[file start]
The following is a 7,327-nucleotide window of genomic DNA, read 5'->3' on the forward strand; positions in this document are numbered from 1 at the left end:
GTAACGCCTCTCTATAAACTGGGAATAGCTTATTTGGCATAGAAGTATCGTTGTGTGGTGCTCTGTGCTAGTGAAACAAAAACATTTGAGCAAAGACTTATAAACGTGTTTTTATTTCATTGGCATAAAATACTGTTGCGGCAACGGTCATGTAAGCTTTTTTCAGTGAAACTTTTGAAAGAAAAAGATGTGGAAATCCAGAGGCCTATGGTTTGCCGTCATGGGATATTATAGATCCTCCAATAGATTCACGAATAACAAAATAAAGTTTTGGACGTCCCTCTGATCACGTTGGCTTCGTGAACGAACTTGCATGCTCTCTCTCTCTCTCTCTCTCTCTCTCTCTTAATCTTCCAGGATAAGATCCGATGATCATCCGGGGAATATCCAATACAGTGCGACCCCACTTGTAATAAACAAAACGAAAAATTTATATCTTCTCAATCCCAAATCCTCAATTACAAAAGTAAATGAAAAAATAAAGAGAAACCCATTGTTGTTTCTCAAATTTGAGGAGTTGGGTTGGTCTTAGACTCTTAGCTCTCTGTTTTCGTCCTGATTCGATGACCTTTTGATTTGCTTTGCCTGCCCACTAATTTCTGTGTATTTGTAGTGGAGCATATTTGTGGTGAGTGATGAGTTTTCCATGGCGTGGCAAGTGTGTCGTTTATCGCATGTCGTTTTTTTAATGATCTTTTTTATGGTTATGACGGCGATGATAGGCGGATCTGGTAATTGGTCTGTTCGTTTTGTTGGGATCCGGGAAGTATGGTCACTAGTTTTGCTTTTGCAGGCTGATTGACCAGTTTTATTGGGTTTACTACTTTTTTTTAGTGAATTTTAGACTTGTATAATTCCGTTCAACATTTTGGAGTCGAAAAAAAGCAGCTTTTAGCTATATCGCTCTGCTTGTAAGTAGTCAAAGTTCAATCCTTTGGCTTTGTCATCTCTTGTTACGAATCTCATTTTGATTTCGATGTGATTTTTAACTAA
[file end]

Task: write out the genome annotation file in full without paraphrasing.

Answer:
The following is a 7,327-nucleotide window of genomic DNA, read 5'->3' on the forward strand; positions in this document are numbered from 1 at the left end:
GTAACGCCTCTCTATAAACTGGGAATAGCTTATTTGGCATAGAAGTATCGTTGTGTGGTGCTCTGTGCTAGTGAAACAAAAACATTTGAGCAAAGACTTATAAACGTGTTTTTATTTCATTGGCATAAAATACTGTTGCGGCAACGGTCATGTAAGCTTTTTTCAGTGAAACTTTTGAAAGAAAAAGATGTGGAAATCCAGAGGCCTATGGTTTGCCGTCATGGGATATTATAGATCCTCCAATAGATTCACGAATAACAAAATAAAGTTTTGGACGTCCCTCTGATCACGTTGGCTTCGTGAACGAACTTGCATGCTCTCTCTCTCTCTCTCTCTCTCTCTCTCTTAATCTTCCAGGATAAGATCCGATGATCATCCGGGGAATATCCAATACAGTGCGACCCCACTTGTAATAAACAAAACGAAAAATTTATATCTTCTCAATCCCAAATCCTCAATTACAAAAGTAAATGAAAAAATAAAGAGAAACCCATTGTTGTTTCTCAAATTTGAGGAGTTGGGTTGGTCTTAGACTCTTAGCTCTCTGTTTTCGTCCTGATTCGATGACCTTTTGATTTGCTTTGCCTGCCCACTAATTTCTGTGTATTTGTAGTGGAGCATATTTGTGGTGAGTGATGAGTTTTCCATGGCGTGGCAAGTGTGTCGTTTATCGCATGTCGTTTTTTTAATGATCTTTTTTATGGTTATGACGGCGATGATAGGCGGATCTGGTAATTGGTCTGTTCGTTTTGTTGGGATCCGGGAAGTATGGTCACTAGTTTTGCTTTTGCAGGCTGATTGACCAGTTTTATTGGGTTTACTACTTTTTTTTAGTGAATTTTAGACTTGTATAATTCCGTTCAACATTTTGGAGTCGAAAAAAAGCAGCTTTTAGCTATATCGCTCTGCTTGTAAGTAGTCAAAGTTCAATCCTTTGGCTTTGTCATCTCTTGTTACGAATCTCATTTTGATTTCGATGTGATTTTTAACTAA